Data security without a lockbox

June 15, 2018

This Washington Post story about a Navy contractor hacked by the Chinese government should send shivers down the spines of cybersecurity chiefs across the U.S. It’s safe to say the Navy won’t be working with that unnamed, but very embarrassed, contractor in the future.
While the Navy didn’t want to give too many details, we do know that the data breach included “614 gigabytes of material relating to a closely held project known as Sea Dragon, as well as signals and sensor data, submarine radio room information relating to cryptographic systems, and the Navy submarine development unit’s electronic warfare library.”

This story highlights the current conundrum for companies in the data access space: We want our data to be more accessible, more dynamic and more useful in everyday operations and maintenance regimes. On the other hand, we don’t want free data transfer to turn into a feeding frenzy for hackers. If we have data access solutions “on the Edge” or that involve frequent transfers of terabytes of data across geographic locations, we have to ensure there is encryption “on the wire” as well as at rest, and install safeguards that deter hackers from exploring the “crown-jewel data sets” that can make or break your company.

While most companies employ a horde of engineers to scope out the latest firewall and encryption technologies, the key to a solution might lie more in company culture than in the code (and as we all know, hackers are often a few steps ahead of even the best security measures). If every data “lockbox” is installed on the system, there is the danger of slowing data transfer speeds to a crawl or putting up obstacles that get in the way of data insights.

Here are five ideas to keep everybody in the company on their toes:

  1. Offer a cash bonus each quarter to the person on your team who finds a vulnerability that wasn’t seen before. Vigilance is everything… by the time an employee is reporting a breach, it’s too late.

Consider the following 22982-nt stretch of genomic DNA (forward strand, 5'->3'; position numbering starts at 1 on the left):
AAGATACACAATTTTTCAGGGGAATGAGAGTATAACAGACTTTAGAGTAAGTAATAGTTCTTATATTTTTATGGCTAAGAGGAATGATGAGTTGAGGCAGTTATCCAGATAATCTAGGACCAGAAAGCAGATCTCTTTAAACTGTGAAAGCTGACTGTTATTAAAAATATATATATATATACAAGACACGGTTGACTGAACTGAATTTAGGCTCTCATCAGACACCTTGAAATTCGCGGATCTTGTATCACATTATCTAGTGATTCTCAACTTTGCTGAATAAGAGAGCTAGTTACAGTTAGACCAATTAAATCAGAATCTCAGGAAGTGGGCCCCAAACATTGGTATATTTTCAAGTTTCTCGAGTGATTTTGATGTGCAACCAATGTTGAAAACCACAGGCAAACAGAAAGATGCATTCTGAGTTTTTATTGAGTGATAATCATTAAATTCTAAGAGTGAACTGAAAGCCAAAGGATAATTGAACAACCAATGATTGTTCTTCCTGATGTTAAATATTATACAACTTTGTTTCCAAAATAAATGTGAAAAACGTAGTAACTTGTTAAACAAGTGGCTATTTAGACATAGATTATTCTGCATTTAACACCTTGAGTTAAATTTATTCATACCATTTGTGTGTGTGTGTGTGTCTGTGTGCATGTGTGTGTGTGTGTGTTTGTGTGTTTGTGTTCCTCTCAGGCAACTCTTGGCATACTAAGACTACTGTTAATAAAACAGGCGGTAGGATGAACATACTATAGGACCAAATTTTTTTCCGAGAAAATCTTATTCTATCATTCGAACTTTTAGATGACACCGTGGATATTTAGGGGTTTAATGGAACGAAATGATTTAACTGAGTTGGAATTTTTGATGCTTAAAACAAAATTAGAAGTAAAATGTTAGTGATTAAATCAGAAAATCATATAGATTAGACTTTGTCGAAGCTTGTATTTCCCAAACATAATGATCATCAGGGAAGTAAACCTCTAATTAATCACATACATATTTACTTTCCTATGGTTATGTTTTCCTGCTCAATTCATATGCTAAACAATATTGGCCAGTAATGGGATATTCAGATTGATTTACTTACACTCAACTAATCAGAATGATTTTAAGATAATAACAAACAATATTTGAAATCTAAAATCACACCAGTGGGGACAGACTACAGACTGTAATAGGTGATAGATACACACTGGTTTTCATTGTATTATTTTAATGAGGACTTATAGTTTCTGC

2. Organize a “hack-a-thon,” in which engineers are challenged to break the system or gain access to otherwise locked data.
  3. Have a data breach plan done beforehand… in writing. That’s right, if it’s not on paper, it’s only a memory of a meeting three months ago. A good data breach plan will have step-by-step protocols: what to shut down, for how long, and what diagnostics to run. Beyond the technical side, executives and customer- and media-facing employees need to have a consistent message about what happened and what’s being done to fix it.
  4. Don’t assume you’re not a target because you’re not Yahoo, Target or Sony. It’s true that state actors often are looking at the biggest companies that have the largest data stores to exploit. But if there’s one thing that’s become clear in the last decade, it’s that there are well-funded worldwide efforts by intelligence agencies (the U.S. included) to find usable data assets, no matter what it takes to get them. Even startups will be on the radar.
  5. Design products with a “maximum security, minimum locked data” mindset. There should be a designated decision-maker within your organization that is balancing this see-saw every day. There may be an irresistible urge to put a steel curtain down (a.k.a. air-gapped boxes in a server room) on your data. That’s not the world we live in… with data freedom comes risk!